Excellent article on raising awareness about digital tools (cellphones, email, FB, the Internet, etc) and distraction. (click on link below) http://chronicle.com/article/Youre-Distracted-This/138079/%3E
Wise words on mindfulness by author and long-time meditation instructor Joseph Goldstein.
"Mindfulness is the quality and power of mind that is aware of what's happening — without judgment and without interference. It is like a mirror that simply reflects whatever comes before it. It serves us in the humblest ways, keeping us connected to brushing our teeth or having a cup of tea. It keeps us connected to the people around us, so that we're not simply rushing by them in the busyness of our lives.
We can start the practice of mindfulness meditation with the simple observation and feeling of each breath. Breathing in, we know we're breathing in; breathing out, we know we're breathing out. It's very simple, although not easy. After just a few breaths, we hop on trains of association, getting lost in plans, memories, judgments and fantasies.
This habit of wandering mind is very strong, even though our reveries are often not pleasant and sometimes not even true. As Mark Twain so aptly put it, "Some of the worst things in my life never happened." So we need to train our minds, coming back again and again to the breath, simply beginning again.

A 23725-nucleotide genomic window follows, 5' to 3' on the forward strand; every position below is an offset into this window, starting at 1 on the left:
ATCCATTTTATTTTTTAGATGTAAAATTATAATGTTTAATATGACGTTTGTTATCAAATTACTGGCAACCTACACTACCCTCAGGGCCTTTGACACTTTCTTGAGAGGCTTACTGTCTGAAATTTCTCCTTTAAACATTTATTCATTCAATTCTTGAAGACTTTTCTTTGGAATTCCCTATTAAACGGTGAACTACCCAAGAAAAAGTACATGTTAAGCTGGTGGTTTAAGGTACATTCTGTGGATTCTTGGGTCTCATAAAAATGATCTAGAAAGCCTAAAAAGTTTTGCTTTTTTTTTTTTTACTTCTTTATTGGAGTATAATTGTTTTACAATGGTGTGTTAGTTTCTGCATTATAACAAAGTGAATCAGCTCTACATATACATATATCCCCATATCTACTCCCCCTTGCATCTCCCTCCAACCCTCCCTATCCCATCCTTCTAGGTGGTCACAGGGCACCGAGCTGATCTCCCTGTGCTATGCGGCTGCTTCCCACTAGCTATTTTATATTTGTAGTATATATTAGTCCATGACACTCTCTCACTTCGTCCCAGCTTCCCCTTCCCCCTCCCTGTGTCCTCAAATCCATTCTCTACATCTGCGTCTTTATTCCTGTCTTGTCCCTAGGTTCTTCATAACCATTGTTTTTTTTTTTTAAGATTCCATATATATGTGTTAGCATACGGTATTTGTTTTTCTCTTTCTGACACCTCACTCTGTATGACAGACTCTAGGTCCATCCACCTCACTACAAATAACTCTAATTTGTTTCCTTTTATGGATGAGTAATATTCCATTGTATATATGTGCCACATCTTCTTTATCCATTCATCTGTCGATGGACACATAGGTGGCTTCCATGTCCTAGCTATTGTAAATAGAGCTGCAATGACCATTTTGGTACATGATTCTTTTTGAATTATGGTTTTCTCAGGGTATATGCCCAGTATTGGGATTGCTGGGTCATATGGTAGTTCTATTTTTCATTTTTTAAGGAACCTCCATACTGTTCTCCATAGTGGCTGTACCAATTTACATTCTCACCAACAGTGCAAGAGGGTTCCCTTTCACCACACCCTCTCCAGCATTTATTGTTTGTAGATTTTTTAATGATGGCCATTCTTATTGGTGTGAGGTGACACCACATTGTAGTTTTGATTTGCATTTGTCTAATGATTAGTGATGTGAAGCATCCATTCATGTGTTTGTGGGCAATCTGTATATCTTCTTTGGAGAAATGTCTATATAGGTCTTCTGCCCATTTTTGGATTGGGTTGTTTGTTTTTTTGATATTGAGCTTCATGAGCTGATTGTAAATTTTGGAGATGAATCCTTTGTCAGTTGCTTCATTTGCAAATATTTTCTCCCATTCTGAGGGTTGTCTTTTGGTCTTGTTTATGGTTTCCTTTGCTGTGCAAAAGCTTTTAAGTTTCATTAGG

Slowly, though, our minds steady and we begin to experience some space of inner calm and peace. This environment of inner stillness makes possible a deeper investigation of our thoughts and emotions. What is a thought— that strange, ephemeral phenomenon that can so dominate our lives? When we look directly at a thought, we see that it is little more than nothing. Yet when it is unnoticed, it wields tremendous power.
Notice the difference between being lost in a thought and being mindful that we're thinking. Becoming aware of the thought is like waking up from a dream or coming out of a movie theater after being absorbed in the story. Through mindfulness, we gradually awaken from the movies of our minds."
The 3 Minute Breathing Space is an effective tool for building in a momentary "pause" at any time during the day, helping us to re-balance and come out of Automatic Pilot mode. And in coming out of Automatic Pilot mode, we can be more in control of/have choice over our responses, come more into the present moment, interrupt unhelpful patterns of rumination, and reduce feelings of stress and overwhelm. You can take a 3 Minute Breathing Space momentary "pause" whenever you need to throughout your day. Research has shown that deciding when and where you are going to "do something" means you are more likely to follow through on your plan, so think about your "when" and "where" for your 3 Minute Breathing Space momentary "pause". You can even put a reminder alert on your phone or computer to help you remember.
Fun fact: You might notice your breathing naturally and easily slowing down, deepening as you take your 3 Minute Space momentary "pause"....this helps to down-regulate your central nervous system - as your outbreath lengthens and slows, so does your heartbeat.
How to take a 3 Minute Breathing Space (Each step lasts about a minute)
Step 1 - Becoming Aware
Start by finding a an alert, yet comfortable position for your
body and close your eyes. (or if this is the first time you are
doing the exercise, you can read the instructions to yourself and
over time, adapt the excercise as you want to.)
Become aware of your body, notice the sensations of your
feet, your hands, the surface upon which you are sitting
or standing. Gently bring your attention to your inner
experience and acknowledge it, asking yourself "what am I
experiencing right now?" Become a gentle observer, just noticing.